In a ruling issued this week, the Tenth Circuit took a crucial step in striking at the constitutionality of a 2010 Oklahoma ballot measure which purported to ban the consideration of “Sharia Law” by that state’s courts. Judge Scott Matheson’s order—which affirmed the trial court’s preliminary injunction against the Oklahoma law—is likely not the final word on the issue. Nonetheless, the opinion represents a strong vindication of Establishment Clause principles coming from an often-conservative circuit, and it portends a strong pushback by the federal judiciary against a manufactured “Sharia” scare campaign that is both politically irresponsible and legally untenable.
The Oklahoma controversy arises out of the “Save our State” referendum (State Question 755), which conservative activists placed on the state’s ballots in the 2010 elections after approval by the legislature. The measure would have amended the Oklahoma Constitution’s provisions on choice of law to prohibit any reference to Islamic law:
“The courts…shall uphold and adhere to the law as provided in the United States Constitution, the Oklahoma Constitution…and if necessary the laws of another state of the United States provided the law of the other state does not include Sharia Law, in making judicial decisions. The courts shall not look to the legal precepts of other nations or cultures. Specifically, the courts shall not consider international law or Sharia Law.”
The amendment passed by an overwhelming margin in November 2010, gaining more than 70% of the vote. Muneer Awad, the executive director of the Council on American-Islamic Relations in Oklahoma, immediately filed suit in federal court seeking an injunction barring the amendment from taking legal effect. The district court of Oklahoma, finding that Awad had standing to challenge the law and that he had demonstrated the likelihood of success in his challenge to the law on the merits, granted the injunction.
The 10th Circuit’s emphatically-worded decision this week is heartening, and not only because it highlights the manifest unconstitutionality of the “Save Our State” amendment. Like the district court’s order before it, it also signaled—albeit in cautious judicial language—the sheer emptiness of the “Sharia threat” spawning the nationwide political movement of which the Oklahoma law is only a leading exemplar.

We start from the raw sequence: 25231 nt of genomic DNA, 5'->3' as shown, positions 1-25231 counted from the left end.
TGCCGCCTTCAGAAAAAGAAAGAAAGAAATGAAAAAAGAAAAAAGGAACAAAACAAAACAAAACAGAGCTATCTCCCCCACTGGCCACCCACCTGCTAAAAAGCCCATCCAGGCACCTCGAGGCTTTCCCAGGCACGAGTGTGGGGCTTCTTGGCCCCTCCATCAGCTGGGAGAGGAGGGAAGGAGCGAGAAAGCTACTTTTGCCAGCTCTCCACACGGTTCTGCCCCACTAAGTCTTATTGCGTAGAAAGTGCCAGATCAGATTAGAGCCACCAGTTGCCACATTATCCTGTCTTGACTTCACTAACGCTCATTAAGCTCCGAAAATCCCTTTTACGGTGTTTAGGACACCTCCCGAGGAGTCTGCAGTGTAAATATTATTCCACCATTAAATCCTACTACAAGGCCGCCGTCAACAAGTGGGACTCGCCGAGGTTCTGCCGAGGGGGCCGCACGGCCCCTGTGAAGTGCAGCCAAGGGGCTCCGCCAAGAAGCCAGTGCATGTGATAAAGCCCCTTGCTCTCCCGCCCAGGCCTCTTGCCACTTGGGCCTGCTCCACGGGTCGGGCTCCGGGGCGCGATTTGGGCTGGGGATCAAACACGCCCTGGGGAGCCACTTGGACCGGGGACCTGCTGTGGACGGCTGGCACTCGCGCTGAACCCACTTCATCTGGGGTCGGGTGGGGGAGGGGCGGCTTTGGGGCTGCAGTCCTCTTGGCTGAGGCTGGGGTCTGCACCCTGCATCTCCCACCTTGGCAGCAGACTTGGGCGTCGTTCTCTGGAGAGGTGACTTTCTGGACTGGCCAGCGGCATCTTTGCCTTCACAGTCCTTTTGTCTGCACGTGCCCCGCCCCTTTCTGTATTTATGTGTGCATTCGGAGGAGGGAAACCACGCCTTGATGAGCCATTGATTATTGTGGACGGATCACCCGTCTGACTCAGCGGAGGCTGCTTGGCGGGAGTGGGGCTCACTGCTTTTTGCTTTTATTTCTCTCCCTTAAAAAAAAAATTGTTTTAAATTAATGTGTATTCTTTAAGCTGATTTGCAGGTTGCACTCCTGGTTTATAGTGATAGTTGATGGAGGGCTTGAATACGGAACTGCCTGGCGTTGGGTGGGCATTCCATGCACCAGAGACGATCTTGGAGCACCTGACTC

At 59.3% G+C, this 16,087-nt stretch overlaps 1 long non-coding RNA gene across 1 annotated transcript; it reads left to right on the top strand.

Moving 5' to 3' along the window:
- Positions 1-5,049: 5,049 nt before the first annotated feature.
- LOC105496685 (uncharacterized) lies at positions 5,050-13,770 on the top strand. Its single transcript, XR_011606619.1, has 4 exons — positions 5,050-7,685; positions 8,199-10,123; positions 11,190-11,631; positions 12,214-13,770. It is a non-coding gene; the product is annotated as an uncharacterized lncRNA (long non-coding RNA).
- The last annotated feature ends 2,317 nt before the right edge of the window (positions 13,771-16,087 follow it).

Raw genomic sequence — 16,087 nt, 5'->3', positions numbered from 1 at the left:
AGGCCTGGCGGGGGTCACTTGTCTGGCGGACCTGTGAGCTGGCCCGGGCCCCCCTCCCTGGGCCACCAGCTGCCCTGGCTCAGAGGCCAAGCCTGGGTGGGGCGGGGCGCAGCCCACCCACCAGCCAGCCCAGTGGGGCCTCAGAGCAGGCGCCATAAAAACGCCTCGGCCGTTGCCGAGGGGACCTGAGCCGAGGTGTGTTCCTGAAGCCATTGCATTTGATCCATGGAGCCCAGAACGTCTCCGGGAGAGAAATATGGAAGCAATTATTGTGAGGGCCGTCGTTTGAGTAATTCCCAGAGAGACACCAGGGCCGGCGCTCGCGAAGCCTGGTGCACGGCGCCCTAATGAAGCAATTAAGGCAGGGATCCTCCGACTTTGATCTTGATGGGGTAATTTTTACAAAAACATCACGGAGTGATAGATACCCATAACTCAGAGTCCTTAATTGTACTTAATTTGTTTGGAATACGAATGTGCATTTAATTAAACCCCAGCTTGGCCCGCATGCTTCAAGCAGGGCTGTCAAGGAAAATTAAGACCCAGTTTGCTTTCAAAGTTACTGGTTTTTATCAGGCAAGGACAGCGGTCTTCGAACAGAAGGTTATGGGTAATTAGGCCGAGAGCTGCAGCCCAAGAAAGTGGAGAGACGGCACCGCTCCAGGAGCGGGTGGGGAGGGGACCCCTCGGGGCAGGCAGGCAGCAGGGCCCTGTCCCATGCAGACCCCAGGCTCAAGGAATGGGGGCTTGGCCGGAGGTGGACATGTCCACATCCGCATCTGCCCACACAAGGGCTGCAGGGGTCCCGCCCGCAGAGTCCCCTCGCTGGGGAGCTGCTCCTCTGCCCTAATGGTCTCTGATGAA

As detailed in a report by the Center for American Progress, primary responsibility for creating the notion that Sharia law presents an imminent threat to Amerian life rests with a small network of conservative “intellectuals” and financial backers. Funded from traditional right-wing sources like the Richard Mellon Scaife Foundation and the Eagle Forum, a small number of Islamophobic think-tanks have had astonishing success in bringing the Islamic law threat to mainstream attention. A few members of Congress, particularly Allen West of Florida and Peter King of New York, have provided a convenient megaphone for the message, and the movement has to date borne fruit in a number of state legislatures around the country. Perhaps the most effective agitator has been David Yerushalmi, founder of the Society of Americans for National Existence (also, not coincidentally, founder of the “Stop Islamization of America” organization, which the Anti-Defamation League has labeled a hate group). Driven by an apocalyptic notion of worldwide religious struggle, Yerushalmi has declared that “Muslim civilization is at war with Judeo-Christian civilization… the Muslim peoples, those committed to Islam as we know it today, are our enemies.” Yerushalmi produced a model anti-Sharia bill for use in state legislatures; astonishingly, legislatures in more than 10 states have introduced legislation substantially based on his template. To date, Arizona, Oklahoma, Louisiana, and Tennessee have successfully passed anti-Sharia legislation, and nearly half the states have at least introduced similar legislation. (See CAP, Ch. 2, p. 38).